Wrist-worn fitness trackers tend to do a fine job when exercising outdoors. For those glued to gym equipment, however, things get trickier. GPS can’t really do its job detecting distances, and machines like the elliptic tend to be even trickier.
Recent generations of the Apple Watch and WatchOS have worked to bridge the gap, with more sophisticated workout detection and the addition of GymKit in 2017. With the latter, Apple started working with equipment manufactures to ditch the 30-pin iPod machines for newer models that worked with Apple’s detection.
This week, the company takes a step further by partnering with the gyms themselves. The new Apple Watch Connected program will launch with four partners. It’s a pretty diverse quartet, ranging from old-school to boutique, including Orangetheory, Basecamp, YMCA and Crunch Fitness. And like GymKit before it, there’s a pretty good chance it will take a while to make it to your neighborhood workout facility, unless you live in a handful of metro areas, including Manhattan and the Twin Cities.
The program is designed to further bridge the gap between life inside and outside of the gym. It’s basically a four-legged stool, including GymKit-enabled equipment, an Apple Watch and iOS app (developed with Apple), accepting Apple Pay and, perhaps, most interesting of the bunch, “incentive programs.”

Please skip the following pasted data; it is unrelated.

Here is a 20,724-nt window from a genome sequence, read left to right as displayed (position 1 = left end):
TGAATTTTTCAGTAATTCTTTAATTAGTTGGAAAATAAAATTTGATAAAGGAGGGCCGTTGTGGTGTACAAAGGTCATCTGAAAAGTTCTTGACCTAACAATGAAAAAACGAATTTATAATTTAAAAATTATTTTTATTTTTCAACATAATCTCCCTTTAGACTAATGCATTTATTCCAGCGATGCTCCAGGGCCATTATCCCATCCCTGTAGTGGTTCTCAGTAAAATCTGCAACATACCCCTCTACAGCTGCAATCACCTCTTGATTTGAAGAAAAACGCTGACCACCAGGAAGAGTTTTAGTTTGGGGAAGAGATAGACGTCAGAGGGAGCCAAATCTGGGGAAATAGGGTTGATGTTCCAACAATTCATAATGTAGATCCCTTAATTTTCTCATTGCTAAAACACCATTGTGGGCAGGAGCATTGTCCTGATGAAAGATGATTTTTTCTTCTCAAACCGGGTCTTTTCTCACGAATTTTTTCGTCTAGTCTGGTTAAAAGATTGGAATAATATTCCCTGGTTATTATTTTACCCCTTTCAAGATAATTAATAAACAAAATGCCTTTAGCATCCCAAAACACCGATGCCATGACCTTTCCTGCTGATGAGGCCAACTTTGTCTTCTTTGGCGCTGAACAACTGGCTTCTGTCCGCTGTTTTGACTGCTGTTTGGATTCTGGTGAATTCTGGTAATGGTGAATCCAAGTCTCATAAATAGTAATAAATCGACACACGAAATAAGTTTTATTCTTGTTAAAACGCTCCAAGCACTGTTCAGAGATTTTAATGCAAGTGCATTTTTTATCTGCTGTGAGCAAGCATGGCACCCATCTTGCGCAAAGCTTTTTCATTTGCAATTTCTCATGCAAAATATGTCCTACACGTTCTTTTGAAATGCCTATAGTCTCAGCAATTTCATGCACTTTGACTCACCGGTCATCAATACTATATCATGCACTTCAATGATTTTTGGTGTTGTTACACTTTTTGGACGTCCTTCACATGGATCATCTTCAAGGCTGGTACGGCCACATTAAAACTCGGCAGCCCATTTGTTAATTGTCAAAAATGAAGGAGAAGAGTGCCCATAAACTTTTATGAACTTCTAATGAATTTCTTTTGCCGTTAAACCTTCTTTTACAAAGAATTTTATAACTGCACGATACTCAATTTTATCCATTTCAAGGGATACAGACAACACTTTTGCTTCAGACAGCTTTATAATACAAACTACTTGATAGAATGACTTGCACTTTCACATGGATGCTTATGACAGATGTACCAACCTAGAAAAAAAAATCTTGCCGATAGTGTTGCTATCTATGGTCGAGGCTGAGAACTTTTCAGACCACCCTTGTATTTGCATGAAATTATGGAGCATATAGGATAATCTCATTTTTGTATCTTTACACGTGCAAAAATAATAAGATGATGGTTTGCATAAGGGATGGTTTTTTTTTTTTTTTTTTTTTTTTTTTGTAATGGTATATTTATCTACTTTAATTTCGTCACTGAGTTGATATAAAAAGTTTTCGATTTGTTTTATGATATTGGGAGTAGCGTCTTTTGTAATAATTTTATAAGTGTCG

How each chain opts to participate is up to the specifics of their own business model. Most notably, GymKit machines may be optional, as they are in the case of Orangetheory, whose workouts are built around machine-shifting interval training. As such, the GymKit logging ultimately makes less sense.
Getting back to the incentive program, that, too, will vary a bit, depending on the nature of the deal with the gym. Take Orangetheory. Here you can can basically use activity to earn stuff like Nike and Apple gift cards. In the case of Crunch, you can earn deductions from your fees, up to $300 over two years. At YMCA, earnings go to “community initiatives,” while Basecamp’s go back to paying off the value of the Apple Watch Series 5 GPS the gym provides.
All in all, seems like a win-win for all parties. Apple gets more active engagement in a small but growing concentrated number of gyms, and gyms get to list an Apple partnership among their perks. GymKit partners, meanwhile, are set to sell a bunch more machines. There are somewhere between 50,000 and 100,000 GymKit machines currently out there, a list that doesn’t include recently announced partners like Woodway, Octane and TRUE Fitness.